zealous; ardent; impassioned: a vehement defense; vehement enthusiasm.
characterized by rancor or anger; violent: vehement hostility.
strongly emotional; intense or passionate: vehement desire.
marked by great energy or exertion; strenuous: vehement clapping.

Origin of vehement

1475–85; < Latin vehement-, stem of vehemēns, vēmēns violent, forceful (of uncertain derivation)
Related formsve·he·ment·ly, adverbnon·ve·he·ment, adjectivenon·ve·he·ment·ly, adverbo·ver·ve·he·ment, adjectiveo·ver·ve·he·ment·ly, adverbun·ve·he·ment, adjectiveun·ve·he·ment·ly, adverb

Synonyms for vehement

Antonyms for vehement Unabridged Based on the Random House Unabridged Dictionary, © Random House, Inc. 2019

Examples from the Web for vehemently

Contemporary Examples of vehemently

Historical Examples of vehemently

  • "I don't think so at all, Mr. Little," said Hetty, vehemently.

  • “And you are every bit as bad as he is, and as soft—he has made you so,” went on Linders, vehemently.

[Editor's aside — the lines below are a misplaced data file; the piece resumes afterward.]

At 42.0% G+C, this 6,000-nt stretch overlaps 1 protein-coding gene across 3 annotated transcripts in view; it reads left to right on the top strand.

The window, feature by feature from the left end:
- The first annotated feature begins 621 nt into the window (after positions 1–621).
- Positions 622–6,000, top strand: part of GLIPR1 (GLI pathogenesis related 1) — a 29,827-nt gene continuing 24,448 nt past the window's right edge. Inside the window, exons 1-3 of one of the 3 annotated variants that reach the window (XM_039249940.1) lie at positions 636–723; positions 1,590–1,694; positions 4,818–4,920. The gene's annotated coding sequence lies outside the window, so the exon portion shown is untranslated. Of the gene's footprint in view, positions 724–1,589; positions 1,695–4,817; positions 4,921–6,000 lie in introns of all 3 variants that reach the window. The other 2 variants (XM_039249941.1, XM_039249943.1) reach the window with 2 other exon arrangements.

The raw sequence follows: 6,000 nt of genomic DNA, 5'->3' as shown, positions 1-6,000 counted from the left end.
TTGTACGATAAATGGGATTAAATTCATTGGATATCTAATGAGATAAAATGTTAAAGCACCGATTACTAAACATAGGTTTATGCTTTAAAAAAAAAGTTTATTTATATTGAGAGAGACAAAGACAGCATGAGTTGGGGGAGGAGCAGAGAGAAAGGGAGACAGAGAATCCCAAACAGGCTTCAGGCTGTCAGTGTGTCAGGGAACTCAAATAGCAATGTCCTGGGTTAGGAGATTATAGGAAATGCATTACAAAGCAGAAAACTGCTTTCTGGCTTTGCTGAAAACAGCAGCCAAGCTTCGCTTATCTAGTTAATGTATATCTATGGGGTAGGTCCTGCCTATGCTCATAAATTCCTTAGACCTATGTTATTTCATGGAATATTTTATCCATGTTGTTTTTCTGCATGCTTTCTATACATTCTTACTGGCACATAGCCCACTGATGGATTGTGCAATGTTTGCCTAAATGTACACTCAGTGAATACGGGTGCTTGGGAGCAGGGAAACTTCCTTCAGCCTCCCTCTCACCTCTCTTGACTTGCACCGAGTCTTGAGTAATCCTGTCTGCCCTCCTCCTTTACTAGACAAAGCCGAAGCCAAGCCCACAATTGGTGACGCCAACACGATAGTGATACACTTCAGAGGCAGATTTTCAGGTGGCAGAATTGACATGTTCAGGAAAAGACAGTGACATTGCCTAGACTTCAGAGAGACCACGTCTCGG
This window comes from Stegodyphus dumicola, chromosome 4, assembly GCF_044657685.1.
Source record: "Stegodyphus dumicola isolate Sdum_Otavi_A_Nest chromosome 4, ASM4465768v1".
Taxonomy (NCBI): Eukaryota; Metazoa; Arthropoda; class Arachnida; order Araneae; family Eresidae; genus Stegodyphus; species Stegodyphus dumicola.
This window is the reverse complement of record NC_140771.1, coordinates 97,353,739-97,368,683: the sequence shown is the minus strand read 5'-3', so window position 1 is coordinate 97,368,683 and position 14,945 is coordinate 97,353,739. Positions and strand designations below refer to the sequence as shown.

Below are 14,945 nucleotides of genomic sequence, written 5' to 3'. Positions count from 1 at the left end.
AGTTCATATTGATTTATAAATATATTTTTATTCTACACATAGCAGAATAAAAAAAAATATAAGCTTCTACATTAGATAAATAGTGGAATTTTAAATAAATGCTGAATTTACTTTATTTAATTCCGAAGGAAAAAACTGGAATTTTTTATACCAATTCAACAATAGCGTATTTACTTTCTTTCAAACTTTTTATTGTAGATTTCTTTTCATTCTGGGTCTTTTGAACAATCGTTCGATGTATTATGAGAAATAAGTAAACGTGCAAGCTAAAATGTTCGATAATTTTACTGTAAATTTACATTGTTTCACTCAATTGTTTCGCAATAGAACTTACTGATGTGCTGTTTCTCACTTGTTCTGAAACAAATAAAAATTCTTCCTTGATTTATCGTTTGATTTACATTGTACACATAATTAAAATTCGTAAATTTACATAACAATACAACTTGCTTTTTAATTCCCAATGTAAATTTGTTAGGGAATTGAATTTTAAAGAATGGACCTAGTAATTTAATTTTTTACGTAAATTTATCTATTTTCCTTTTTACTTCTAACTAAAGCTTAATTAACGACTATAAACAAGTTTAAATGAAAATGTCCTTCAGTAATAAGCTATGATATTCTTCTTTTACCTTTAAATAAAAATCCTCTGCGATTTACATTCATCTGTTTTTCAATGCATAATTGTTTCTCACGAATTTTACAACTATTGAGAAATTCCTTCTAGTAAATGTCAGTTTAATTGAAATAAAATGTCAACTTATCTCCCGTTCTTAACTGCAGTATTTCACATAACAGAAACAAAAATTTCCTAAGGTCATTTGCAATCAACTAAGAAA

The First Violin

    Jessie Fothergill

  • “I will be like thee,” said the boy, vehemently, his eyes filling with tears.

    The First Violin

    Jessie Fothergill

  • Vehemently—to escape from that monstrous idea—she sought it.

    A Spirit in Prison

    Robert Hichens

  • Wilson had never before been heard to say so much or to speak so vehemently.

British Dictionary definitions for vehemently



marked by intensity of feeling or conviction; emphatic
(of actions, gestures, etc) characterized by great energy, vigour, or force; furious
Derived Formsvehemence, nounvehemently, adverb

Word Origin for vehement

C15: from Latin vehemēns ardent; related to vehere to carry
Collins English Dictionary - Complete & Unabridged 2012 Digital Edition © William Collins Sons & Co. Ltd. 1979, 1986 © HarperCollins Publishers 1998, 2000, 2003, 2005, 2006, 2007, 2009, 2012

Word Origin and History for vehemently



late 15c., from Middle French vehement "impetuous, ardent," from Latin vehementem (nominative vehemens) "impetuous, carried away," perhaps from a lost present middle participle of vehere "to carry" (see vehicle). The other theory is that it represents vehe- "lacking, wanting" + mens "mind." Related: Vehemently.

Online Etymology Dictionary, © 2010 Douglas Harper